Title: Department of Zoology graduate handbook
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Permanent Link: http://ufdc.ufl.edu/UF00091011/00002
 Material Information
Title: Department of Zoology graduate handbook
Series Title: Department of Zoology graduate handbook
Physical Description: Serial
Language: English
Creator: Department of Zoology, University of Florida
Publisher: Department of Zoology, University of Florida
Place of Publication: Gainesville, Fla.
Publication Date: 2006
 Record Information
Bibliographic ID: UF00091011
Volume ID: VID00002
Source Institution: University of Florida
Holding Location: University of Florida
Rights Management: All rights reserved by the source institution and holding location.

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DEPARTMENT OF ZOOLOGY
GRADUATE HANDBOOK
20061



I. General Requirements for All Entering Graduate Students

A. All graduate students (M.S., M.S.T., Ph.D.) must be admitted by the Graduate Committee.
All entering graduate students are expected to have training in biology, physical sciences,
and mathematics sufficient to support graduate-level course work and research. The
minimum requirements that must be met before the end of any degree include courses in at
least 3 of the following 5 areas: Genetics; Physiology; Ecology or Behavior; Evolution or
Morphology; and Cell Biology or Development. Also, 1 year of physical sciences or
mathematics is required. Each applicant's course work and research experience will be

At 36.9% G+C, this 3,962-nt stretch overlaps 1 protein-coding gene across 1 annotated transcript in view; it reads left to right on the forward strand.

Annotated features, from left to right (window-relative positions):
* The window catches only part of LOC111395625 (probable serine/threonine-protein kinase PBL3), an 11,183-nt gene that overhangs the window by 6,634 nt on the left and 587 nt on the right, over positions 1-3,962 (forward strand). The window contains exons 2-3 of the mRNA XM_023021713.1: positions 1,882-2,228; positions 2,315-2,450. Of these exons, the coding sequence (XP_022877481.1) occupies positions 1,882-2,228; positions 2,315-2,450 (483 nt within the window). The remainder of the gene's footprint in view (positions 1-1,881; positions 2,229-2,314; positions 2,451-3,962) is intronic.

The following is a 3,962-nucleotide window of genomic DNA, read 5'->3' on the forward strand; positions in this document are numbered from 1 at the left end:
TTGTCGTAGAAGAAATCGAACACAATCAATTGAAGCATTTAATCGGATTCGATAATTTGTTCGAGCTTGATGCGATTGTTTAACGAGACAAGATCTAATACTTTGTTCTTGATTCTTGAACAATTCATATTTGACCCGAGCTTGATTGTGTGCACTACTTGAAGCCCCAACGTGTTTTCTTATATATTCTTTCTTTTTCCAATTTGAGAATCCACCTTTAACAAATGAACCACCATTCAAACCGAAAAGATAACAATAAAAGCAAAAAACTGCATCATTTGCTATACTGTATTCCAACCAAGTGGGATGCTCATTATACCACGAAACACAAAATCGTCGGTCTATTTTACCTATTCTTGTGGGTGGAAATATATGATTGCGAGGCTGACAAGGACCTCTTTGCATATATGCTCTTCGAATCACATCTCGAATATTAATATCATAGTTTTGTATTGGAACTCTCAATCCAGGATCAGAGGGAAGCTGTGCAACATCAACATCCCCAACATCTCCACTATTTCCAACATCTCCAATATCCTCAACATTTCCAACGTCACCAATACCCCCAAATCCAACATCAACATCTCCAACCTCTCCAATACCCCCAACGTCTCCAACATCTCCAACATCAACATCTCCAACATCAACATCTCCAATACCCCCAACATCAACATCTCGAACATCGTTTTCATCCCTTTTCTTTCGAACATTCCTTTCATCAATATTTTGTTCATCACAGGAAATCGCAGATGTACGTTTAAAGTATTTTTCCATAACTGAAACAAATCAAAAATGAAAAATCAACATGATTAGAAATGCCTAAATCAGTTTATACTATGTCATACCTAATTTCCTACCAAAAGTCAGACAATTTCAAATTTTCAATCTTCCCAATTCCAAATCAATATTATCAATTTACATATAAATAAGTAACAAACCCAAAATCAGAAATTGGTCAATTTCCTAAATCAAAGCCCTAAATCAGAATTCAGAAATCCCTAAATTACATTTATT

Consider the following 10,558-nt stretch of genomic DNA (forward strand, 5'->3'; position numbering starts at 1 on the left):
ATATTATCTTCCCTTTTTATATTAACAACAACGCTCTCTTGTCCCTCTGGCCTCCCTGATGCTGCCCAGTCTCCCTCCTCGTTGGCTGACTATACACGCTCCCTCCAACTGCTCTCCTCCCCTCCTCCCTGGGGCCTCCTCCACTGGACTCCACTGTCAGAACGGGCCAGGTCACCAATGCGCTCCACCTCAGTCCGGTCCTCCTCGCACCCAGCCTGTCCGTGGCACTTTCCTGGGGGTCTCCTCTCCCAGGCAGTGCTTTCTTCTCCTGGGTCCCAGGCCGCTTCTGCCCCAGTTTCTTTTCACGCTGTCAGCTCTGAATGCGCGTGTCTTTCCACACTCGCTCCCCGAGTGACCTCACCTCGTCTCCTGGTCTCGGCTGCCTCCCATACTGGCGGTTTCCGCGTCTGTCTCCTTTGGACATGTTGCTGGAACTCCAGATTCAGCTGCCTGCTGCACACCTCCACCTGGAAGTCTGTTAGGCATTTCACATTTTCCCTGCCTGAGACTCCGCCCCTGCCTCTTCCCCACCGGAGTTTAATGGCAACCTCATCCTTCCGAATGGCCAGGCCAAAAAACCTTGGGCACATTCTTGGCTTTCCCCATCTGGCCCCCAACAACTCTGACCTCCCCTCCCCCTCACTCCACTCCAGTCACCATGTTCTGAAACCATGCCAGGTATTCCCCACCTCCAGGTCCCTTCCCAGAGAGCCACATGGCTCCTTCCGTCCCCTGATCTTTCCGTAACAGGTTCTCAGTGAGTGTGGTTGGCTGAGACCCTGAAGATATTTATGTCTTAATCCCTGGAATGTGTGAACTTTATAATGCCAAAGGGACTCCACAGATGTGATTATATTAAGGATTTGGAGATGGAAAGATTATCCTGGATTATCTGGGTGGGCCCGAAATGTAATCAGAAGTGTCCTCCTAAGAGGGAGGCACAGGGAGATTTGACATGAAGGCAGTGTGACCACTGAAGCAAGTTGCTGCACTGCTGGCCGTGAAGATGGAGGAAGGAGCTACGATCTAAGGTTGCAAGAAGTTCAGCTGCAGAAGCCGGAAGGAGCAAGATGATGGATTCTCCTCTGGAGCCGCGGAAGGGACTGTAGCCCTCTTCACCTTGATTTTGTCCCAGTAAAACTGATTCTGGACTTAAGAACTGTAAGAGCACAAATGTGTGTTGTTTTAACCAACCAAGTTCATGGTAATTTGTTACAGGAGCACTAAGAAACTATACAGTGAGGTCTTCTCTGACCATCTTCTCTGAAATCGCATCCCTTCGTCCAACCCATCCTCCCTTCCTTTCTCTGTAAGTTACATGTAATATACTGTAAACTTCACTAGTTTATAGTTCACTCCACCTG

evaluated in light of the interests and plans described by the applicant in his/her Research
Statement. This evaluation is a major part of the admissions decision process. The deadline
for applying can be found on the Zoology Department's webpage (but is usually around
January 1 immediately preceding the Fall term for which admission is requested).

B. The letter of offer will state the type of program to which the student has been admitted. The
Zoology Department includes three degree programs:
Ph.D. degree
M.S. degree Thesis and non-thesis options (intended for students who are not
likely to continue in the Ph.D. program in the Zoology Department)
M.S.T. (Masters of Science in Teaching) degree

C. All entering students are expected to take the Graduate Orientation Seminar their first year.

D. All entering PhD students also are required (and MS students are encouraged) to take
Integrative Principles (Part I the first term and Part II the second term) during their first year.
With the exception of these courses, there are no department-wide specific course
requirements for the M.S. or Ph.D. degrees in Zoology. Each graduate student will follow an
individual program of courses and requirements developed in consultation with his/her major
professor and supervisory committee.

E. All students in the program at the present time or entering the program will be expected to
adhere to the deadlines stated below.

F. Students who enter special graduate programs (e.g., School of Natural Resources and the